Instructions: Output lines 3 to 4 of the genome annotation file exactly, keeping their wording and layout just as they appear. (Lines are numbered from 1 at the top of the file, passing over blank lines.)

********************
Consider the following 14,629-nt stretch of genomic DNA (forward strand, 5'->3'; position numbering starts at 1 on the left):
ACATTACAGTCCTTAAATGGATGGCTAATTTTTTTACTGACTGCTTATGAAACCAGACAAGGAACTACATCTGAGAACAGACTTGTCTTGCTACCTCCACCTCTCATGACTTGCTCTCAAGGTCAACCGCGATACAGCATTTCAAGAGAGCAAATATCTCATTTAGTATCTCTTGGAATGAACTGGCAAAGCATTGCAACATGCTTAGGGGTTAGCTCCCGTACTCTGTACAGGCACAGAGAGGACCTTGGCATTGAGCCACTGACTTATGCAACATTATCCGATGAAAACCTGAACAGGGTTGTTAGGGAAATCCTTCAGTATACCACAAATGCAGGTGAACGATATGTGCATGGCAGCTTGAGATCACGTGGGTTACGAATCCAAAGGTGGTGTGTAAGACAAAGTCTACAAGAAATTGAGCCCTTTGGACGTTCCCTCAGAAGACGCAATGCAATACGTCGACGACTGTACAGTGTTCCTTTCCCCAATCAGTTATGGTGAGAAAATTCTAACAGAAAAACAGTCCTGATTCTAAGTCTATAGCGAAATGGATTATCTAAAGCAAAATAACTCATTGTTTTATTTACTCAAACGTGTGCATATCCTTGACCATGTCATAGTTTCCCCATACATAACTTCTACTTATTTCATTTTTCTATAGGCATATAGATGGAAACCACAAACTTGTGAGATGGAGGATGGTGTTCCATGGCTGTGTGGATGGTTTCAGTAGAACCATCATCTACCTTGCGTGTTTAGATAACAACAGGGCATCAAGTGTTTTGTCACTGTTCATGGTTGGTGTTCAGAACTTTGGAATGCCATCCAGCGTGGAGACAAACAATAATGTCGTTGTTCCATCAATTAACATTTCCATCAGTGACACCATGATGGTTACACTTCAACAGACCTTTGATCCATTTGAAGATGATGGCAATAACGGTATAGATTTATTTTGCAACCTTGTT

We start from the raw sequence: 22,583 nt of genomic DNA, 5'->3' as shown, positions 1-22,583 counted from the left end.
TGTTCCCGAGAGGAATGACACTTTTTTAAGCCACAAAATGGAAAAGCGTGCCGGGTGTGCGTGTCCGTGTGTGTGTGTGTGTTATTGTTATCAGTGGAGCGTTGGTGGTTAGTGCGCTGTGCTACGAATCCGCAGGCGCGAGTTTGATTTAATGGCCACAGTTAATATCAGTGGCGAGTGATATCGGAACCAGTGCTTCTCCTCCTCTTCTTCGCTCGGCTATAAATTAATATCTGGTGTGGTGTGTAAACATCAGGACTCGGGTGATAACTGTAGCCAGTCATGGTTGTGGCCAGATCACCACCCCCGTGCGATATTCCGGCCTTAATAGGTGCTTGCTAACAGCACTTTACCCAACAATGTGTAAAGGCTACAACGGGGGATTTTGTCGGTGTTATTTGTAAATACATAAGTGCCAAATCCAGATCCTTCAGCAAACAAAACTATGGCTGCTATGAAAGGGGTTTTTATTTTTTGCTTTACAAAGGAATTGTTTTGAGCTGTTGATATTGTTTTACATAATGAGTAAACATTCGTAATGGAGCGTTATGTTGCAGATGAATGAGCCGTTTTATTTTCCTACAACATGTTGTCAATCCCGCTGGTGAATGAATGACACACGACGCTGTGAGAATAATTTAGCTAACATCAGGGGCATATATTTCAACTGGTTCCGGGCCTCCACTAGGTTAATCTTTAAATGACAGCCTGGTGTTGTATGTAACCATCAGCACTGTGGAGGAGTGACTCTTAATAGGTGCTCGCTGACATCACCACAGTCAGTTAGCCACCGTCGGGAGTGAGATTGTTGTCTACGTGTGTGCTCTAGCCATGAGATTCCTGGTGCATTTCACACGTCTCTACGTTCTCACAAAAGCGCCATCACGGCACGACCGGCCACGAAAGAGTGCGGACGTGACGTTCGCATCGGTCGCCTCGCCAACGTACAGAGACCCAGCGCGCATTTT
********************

We start from the raw sequence: 22,583 nt of genomic DNA, 5'->3' as shown, positions 1-22,583 counted from the left end.
TGTTCCCGAGAGGAATGACACTTTTTTAAGCCACAAAATGGAAAAGCGTGCCGGGTGTGCGTGTCCGTGTGTGTGTGTGTGTTATTGTTATCAGTGGAGCGTTGGTGGTTAGTGCGCTGTGCTACGAATCCGCAGGCGCGAGTTTGATTTAATGGCCACAGTTAATATCAGTGGCGAGTGATATCGGAACCAGTGCTTCTCCTCCTCTTCTTCGCTCGGCTATAAATTAATATCTGGTGTGGTGTGTAAACATCAGGACTCGGGTGATAACTGTAGCCAGTCATGGTTGTGGCCAGATCACCACCCCCGTGCGATATTCCGGCCTTAATAGGTGCTTGCTAACAGCACTTTACCCAACAATGTGTAAAGGCTACAACGGGGGATTTTGTCGGTGTTATTTGTAAATACATAAGTGCCAAATCCAGATCCTTCAGCAAACAAAACTATGGCTGCTATGAAAGGGGTTTTTATTTTTTGCTTTACAAAGGAATTGTTTTGAGCTGTTGATATTGTTTTACATAATGAGTAAACATTCGTAATGGAGCGTTATGTTGCAGATGAATGAGCCGTTTTATTTTCCTACAACATGTTGTCAATCCCGCTGGTGAATGAATGACACACGACGCTGTGAGAATAATTTAGCTAACATCAGGGGCATATATTTCAACTGGTTCCGGGCCTCCACTAGGTTAATCTTTAAATGACAGCCTGGTGTTGTATGTAACCATCAGCACTGTGGAGGAGTGACTCTTAATAGGTGCTCGCTGACATCACCACAGTCAGTTAGCCACCGTCGGGAGTGAGATTGTTGTCTACGTGTGTGCTCTAGCCATGAGATTCCTGGTGCATTTCACACGTCTCTACGTTCTCACAAAAGCGCCATCACGGCACGACCGGCCACGAAAGAGTGCGGACGTGACGTTCGCATCGGTCGCCTCGCCAACGTACAGAGACCCAGCGCGCATTTT